making penovani khachapuri with Donari

Spreading the puff pastry dough for penovani khachapuri with Donari

 Then comes tutmaji, another local specialty, this one a dough and yogurt soup that’s said to work wonders on hangovers. “The men always ask for this one,” says Makvala knowingly. Basically, it consists of little dough worms and lumps of egg, salt, and flour all fried in clarified butter (which has a very particular, pungent aroma to it here, likely due to whatever forage the cows are eating), then boiled in salted water, with a few cups of yogurt added at the end. It’s not my favorite.

Makvala shows off the finished penovani khachapuri

Makvala shows off the finished penovani khachapuri

Donari is now rolling out a softer, yeasted dough (which she prepared before we arrived) to make bishi and bushtulebi, essentially two different forms of fry bread. Bishi are flat discs about 6 inches in diameter, while bushtulebi look like golf balls. Donari fries them in sunflower oil (which is ubiquitous in Georgia) until they are golden and crisp on the outside, satisfyingly chewy on the inside. These are unsweetened, but Donari suggests drizzling honey over them if we like. Our stomachs are so full of dough by now that we can only muster a few. As throughout Georgia, running out of steam before the food is gone is expected here—if there isn’t too much to eat, there’s not enough.

Meskhetian feast

A Meskhetian feast

A Cooking Journey through Georgia: Vardzia

My friends Erin and Wendy joined me in Georgia in mid-October for nine days of travel, adventure, and more food than most people consume in a month. After a quick two-day sojourn to Yerevan, Armenia (which I found less charming than Tbilisi but with a more varied and colorful fresh food market), we passed back into south Georgia and met our guide for the next week, Sofia.


Sofia is about my age, and her eyes sparkle with a playful mischief that endeared her to me almost immediately. As we travel along bumpy dirt roads towards the caves of Vardzia, she regales us with tales of Georgia’s Golden Age in the 12th century as if she lived it herself. Her command of dates, place names, and other facts about her country is encyclopedic but never boring. Sometimes she brings us back to the present with funny anecdotes from her real life, like the time she was assigned to memorize portions of Shota Rustaveli’s 12th century epic poem, “Knight in a Panther’s Skin” (as all Georgian school children must do). “I used to put the book in the refrigerator,” she tells us, “to punish it.”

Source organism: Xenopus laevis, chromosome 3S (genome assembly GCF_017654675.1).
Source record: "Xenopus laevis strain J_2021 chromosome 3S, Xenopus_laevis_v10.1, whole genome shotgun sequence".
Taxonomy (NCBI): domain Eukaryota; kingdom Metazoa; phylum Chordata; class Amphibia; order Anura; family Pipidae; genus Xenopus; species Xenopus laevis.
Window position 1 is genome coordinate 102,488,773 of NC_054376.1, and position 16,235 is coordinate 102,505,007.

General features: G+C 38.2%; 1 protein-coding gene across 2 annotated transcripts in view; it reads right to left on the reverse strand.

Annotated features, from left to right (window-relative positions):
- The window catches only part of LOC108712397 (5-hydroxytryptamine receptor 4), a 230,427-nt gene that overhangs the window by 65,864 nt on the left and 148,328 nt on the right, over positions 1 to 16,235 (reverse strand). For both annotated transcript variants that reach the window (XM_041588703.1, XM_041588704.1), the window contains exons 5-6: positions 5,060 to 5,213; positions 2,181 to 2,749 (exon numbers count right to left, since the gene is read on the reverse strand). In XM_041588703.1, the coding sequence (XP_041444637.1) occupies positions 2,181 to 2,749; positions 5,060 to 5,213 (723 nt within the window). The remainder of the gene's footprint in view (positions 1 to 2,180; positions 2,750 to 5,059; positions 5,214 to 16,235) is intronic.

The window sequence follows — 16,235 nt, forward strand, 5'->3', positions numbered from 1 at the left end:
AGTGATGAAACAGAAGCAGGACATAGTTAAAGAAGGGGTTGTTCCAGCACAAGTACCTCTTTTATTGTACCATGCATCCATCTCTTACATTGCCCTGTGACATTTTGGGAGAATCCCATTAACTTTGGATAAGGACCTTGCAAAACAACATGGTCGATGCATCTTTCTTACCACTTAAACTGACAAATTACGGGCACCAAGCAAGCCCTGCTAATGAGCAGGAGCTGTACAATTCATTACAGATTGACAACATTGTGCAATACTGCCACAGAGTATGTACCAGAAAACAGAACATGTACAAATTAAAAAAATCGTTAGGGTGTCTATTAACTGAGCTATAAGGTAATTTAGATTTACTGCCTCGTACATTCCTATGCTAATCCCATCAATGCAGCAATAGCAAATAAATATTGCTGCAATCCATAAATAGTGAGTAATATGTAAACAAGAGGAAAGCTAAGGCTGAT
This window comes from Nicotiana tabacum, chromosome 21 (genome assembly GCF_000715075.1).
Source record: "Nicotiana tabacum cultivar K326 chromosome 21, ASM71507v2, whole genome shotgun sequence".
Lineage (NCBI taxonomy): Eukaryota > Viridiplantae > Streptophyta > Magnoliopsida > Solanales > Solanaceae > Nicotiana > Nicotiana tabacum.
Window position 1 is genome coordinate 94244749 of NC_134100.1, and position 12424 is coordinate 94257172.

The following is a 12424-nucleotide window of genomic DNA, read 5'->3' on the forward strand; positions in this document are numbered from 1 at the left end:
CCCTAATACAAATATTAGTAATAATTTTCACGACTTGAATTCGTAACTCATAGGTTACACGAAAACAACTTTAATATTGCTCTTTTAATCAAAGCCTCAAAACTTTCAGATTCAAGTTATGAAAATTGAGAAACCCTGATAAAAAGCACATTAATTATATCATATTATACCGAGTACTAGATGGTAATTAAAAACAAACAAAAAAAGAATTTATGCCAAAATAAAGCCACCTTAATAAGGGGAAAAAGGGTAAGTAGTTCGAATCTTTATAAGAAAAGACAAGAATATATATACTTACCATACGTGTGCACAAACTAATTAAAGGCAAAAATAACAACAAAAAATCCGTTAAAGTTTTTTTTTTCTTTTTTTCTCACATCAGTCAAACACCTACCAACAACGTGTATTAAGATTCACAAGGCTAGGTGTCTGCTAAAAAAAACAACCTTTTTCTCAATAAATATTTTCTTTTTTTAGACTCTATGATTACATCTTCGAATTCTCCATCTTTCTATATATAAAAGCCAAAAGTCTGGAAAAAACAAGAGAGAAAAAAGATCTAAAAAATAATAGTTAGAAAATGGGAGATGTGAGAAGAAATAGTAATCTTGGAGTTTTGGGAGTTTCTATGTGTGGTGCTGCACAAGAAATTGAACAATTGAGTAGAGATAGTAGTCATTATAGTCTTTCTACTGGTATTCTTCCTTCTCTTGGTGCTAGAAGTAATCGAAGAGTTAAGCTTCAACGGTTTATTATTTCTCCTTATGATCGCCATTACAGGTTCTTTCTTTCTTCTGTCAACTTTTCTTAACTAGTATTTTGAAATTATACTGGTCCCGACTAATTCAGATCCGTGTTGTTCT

Back when Rustaveli was writing his poem, while the rest of Georgia was enjoying its golden age under badass Queen Tamar, the area we’re driving through was constantly being invaded by bands of fearsome Turks. The land bouncing by out the window is stark, rocky, and wind-blown—unlike remote Svaneti with its watchtowers and saw-tooth peaks, Meskheti (the name for this region) would be tough to defend. It’s the kind of place you grow potatoes, not wage guerilla warfare. (Indeed, the best potatoes in Georgia are in fact grown here.)

near Saro village

The local people devised all sorts of ways to protect themselves, including hollowing out more than 400 rooms spanning 13 stories inside of a cliff. I can only imagine how painstaking and exhausting this work must have been. Yet they continued to chisel away for some 50 years. At its height, 50,000 people called the Vardzia cave complex home.

Alas, an earthquake in 1283 shook loose the outer wall of the cliff into which these caves were built, revealing them to the valley below like a natural dollhouse. Today the site draws tourists like us but is also a working monastery, where a handful of monks still live among the caves and tend the small church hollowed out of the rock.

Varzia cave complex

After an al fresco lunch (including potatoes, yes, and whole smoked trout), we headed up the cliff to scamper among the caves ourselves. Sofia pointed out depressions in the floor of certain rooms that would have served as ovens for baking bread, and hollows in others where they would have buried the qvevris (clay amphora) in which they fermented wine. The beds, I’ll admit, didn’t look very comfortable, but the view? Stunning.

view from Vardzia

Smoked Cheese Grits

Corn grits are a staple across western Georgia, where you’re likely to find them piled on a plate with slices of smoked sulguni cheese sticking up from their depths like sharks’ fins. In Georgian, plains grits are called ghomi, while grits with cheese mixed in are  elarji. I love serving them with Spiced Meatballs and Pomegranate Gravy, shishkebabs of any sort, or garlicky roasted chicken.

Smoked Cheese Grits (Elarji)
Serves about 6 people

3 cups water
3 cups whole milk
½ tsp. salt (or ¾ tsp. if you are using mozzarella instead of gouda)
1 1/2 cups coarse-ground white corn (hominy) grits (not quick-cooking or instant)
2 Tbsp. unsalted butter
1 cup smoked gouda or smoked mozzarella cheese, grated

  1. In a medium saucepan, bring water, milk, and salt to a boil. Add the corn grits in a steady stream, whisking continuously to prevent lumps from forming.
  2. Reduce the heat to low and continue to cook, whisking frequently, for 10-15 minutes, until all the liquid is absorbed and the grits are thick and soft. Remove from heat.
  3. Stir in the butter and grated cheese until melted. Serve hot.

Grits can be made in advance and reheated. Store them in the fridge for up to one week and in the freezer for up to 6 months.